Questions and Answers: EB-5 Immigrant Investor Program Modernization Rule
Priority Date Retention
Q. Who may benefit from the new EB-5 rule’s priority date retention provision?
A. Investors who file a new Form I-526, Immigrant Petition by Alien Investor, on or after Nov. 21, 2019, may use the priority date of a previously approved Form I-526 petition, subject to certain conditions.
Q. When would USCIS not allow the petitioner to use the priority date of a previously approved Form I-526 petition for a new Form I-526 filed on or after Nov. 21, 2019?
A. USCIS will not allow the petitioner to use the priority date of a previously approved Form I-526 petition for a subsequently filed petition if:
The investor was already admitted to the United States under section 203(b)(5) of the Immigration and Nationality Act using the priority date of the earlier-approved petition; or
USCIS revoked the previously approved petition for fraud or willful misrepresentation by the petitioner, or because the approval was based on a material error.
Q. How can investors request an earlier priority date?
A. As part of their new Form I-526 submission, investors may provide USCIS with a statement requesting the earlier priority date along with a copy of the approval notice (Form I-797) for the previous Form I-526. Investors can request a duplicate copy of the earlier approval notice using Form I-824, Application for Action on an Approved Application or Petition.
Minimum Investment Amounts
Q: What are the new minimum investment amounts that apply to EB-5 investors who file a Form I-526, Immigrant Petition by Alien Investor, on or after Nov. 21, 2019?
A: For investments outside of a Targeted Employment Area (TEA), the minimum investment amount increased from $1 million to $1.8 million. For investments in a TEA, the minimum investment amount increased from $500,000 to $900,000. These amounts represent an adjustment based on inflation, as authorized by the law. Beginning on Oct.1, 2024, and every five years thereafter, these amounts will automatically adjust for petitions filed on or after each adjustment's effective date, and DHS may update this figure by publication of a technical amendment in the Federal Register.
Q: How does the new EB-5 final rule affect the minimum investment amount for investors who properly filed a Form I-526 petition before Nov. 21, 2019, but whose petitions were pending on the effective date of the final rule?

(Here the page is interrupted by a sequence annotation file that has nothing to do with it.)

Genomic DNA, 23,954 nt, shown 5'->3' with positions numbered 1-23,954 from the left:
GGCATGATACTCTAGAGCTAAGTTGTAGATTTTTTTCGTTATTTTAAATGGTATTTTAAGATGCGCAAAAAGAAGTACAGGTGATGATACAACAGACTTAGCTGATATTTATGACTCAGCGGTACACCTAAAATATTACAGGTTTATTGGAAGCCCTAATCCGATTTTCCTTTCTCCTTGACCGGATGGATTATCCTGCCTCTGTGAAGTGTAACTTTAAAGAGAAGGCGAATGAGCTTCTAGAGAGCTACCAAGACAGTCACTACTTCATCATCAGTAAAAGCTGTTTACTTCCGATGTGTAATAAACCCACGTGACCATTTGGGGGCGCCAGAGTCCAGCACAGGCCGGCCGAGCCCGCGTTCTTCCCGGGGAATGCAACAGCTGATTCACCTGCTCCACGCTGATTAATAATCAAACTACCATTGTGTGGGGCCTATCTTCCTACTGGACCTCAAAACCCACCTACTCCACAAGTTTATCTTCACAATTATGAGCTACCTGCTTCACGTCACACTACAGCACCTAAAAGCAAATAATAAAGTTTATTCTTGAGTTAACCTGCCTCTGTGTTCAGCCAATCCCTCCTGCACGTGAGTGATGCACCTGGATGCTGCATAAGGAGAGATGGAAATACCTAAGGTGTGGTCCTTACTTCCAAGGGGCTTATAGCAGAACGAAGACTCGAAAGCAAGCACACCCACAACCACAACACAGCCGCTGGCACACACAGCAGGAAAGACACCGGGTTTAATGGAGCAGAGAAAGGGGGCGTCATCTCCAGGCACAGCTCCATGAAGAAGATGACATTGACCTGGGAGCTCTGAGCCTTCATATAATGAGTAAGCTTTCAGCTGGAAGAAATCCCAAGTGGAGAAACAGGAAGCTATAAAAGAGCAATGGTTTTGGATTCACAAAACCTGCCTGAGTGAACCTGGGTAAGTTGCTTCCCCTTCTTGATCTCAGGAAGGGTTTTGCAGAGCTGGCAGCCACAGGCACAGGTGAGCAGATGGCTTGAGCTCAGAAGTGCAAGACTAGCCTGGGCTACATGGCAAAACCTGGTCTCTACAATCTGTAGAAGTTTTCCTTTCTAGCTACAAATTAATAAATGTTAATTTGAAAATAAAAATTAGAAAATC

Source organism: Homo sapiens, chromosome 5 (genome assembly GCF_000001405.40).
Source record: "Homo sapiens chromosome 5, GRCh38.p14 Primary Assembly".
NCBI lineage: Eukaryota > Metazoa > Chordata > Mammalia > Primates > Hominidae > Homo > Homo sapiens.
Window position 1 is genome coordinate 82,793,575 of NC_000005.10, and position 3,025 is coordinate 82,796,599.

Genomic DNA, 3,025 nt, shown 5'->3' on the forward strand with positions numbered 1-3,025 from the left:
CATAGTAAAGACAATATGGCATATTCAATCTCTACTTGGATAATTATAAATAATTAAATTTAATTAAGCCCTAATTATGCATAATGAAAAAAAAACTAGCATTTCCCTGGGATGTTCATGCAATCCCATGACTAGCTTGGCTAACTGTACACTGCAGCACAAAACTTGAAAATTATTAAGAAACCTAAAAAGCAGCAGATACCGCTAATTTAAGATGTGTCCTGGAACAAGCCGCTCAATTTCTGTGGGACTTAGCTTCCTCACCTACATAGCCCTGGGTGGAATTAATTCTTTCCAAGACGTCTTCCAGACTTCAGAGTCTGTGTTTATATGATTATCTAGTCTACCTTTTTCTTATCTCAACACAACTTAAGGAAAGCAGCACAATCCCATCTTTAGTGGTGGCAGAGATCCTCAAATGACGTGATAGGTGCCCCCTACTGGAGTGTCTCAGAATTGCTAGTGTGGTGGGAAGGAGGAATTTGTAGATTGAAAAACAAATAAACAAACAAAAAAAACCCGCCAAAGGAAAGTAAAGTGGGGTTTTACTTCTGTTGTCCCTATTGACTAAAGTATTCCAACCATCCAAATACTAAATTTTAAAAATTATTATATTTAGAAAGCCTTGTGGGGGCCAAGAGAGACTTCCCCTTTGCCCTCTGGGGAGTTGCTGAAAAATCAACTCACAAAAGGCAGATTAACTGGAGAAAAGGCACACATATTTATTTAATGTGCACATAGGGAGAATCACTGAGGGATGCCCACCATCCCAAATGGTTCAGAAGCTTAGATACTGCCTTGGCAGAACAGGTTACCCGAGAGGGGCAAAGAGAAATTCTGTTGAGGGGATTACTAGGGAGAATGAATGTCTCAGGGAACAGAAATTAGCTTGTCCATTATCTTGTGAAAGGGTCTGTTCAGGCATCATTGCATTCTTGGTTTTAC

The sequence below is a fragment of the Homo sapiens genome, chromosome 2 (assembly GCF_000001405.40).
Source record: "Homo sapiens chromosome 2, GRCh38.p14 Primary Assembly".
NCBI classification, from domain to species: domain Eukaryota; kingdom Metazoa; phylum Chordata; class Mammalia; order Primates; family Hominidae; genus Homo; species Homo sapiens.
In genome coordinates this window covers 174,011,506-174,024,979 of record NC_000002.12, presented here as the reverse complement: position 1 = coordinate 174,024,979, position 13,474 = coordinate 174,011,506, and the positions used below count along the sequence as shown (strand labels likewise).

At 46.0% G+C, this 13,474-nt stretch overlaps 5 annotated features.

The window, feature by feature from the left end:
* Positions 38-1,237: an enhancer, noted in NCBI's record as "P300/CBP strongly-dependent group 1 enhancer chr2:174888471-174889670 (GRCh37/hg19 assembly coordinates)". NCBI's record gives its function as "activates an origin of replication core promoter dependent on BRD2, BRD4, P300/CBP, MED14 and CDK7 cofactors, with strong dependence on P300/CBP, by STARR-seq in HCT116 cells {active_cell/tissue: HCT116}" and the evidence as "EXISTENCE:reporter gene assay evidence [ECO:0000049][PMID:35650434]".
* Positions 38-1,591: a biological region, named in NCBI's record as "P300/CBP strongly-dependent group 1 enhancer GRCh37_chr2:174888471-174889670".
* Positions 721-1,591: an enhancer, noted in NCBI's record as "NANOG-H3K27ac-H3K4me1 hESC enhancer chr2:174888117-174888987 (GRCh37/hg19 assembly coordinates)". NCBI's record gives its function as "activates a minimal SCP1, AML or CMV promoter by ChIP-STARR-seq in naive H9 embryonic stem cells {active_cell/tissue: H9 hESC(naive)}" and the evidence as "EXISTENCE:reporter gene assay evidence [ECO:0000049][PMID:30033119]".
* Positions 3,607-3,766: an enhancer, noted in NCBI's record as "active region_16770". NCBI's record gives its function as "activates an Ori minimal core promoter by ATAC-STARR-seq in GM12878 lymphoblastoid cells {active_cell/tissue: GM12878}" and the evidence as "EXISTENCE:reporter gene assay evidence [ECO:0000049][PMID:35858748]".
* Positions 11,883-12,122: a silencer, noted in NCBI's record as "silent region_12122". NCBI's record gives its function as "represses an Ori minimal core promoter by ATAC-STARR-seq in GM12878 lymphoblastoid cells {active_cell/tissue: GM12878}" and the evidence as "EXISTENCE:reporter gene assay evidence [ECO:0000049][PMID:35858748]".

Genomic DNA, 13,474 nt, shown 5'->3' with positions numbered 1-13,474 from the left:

A: Investors who filed a Form I-526 petition before the effective date of the final rule may establish eligibility under the minimum investment requirements in effect when they filed the petition.
Q: How does the EB-5 final rule affect the minimum investment amount for investors who filed their Form I-526 petition before Nov. 21, 2019, invested only a partial amount of capital, and are actively in the process of investing the remaining amount of capital?
A: These investors must meet the requirements in effect when they filed the petition—this includes the requirement to show they can meet the prior minimum investment amount of either $500,000 or $1 million by having either invested or been actively in the process of investing the required amount at the time of filing. Petitioners must show actual commitment of the required amount of capital at the time of filing but do not need to have fully contributed their capital investment to the new commercial enterprise before the effective date of the new rule—instead, they may be actively in the process of investing the minimum investment amount required under the prior rule.
Q: How does the EB-5 final rule affect the minimum investment amount for investors who file a new Form I-526 petition on or after Nov. 21, 2019, but who seek to retain a priority date from a previously approved Form I-526 petition filed before Nov. 21, 2019?
A: All investors who file a new Form I-526 petition on or after the effective date of the rule, including those seeking to retain the priority date from a previously approved Form I-526 petition, must satisfy the requirements under the new EB-5 rule, including the increased minimum investment amounts.
Q: How does the new EB-5 rule affect the TEA determination for Form I-526 petitioners who filed before Nov. 21, 2019?
A: Investors who filed Form I-526, Immigrant Petition by Alien Investor, before the effective date of the final rule must establish eligibility under the requirements in effect at the time of filing the petition.
Q: Under the new EB-5 rule, investors seeking EB-5 classification can demonstrate that their investment is in a high unemployment TEA by providing evidence that the specified area in which the new commercial enterprise is principally doing business has had an unemployment rate at 150% of the national average rate. What data sources should applicants and petitioners use to determine the unemployment rate, and where are they available?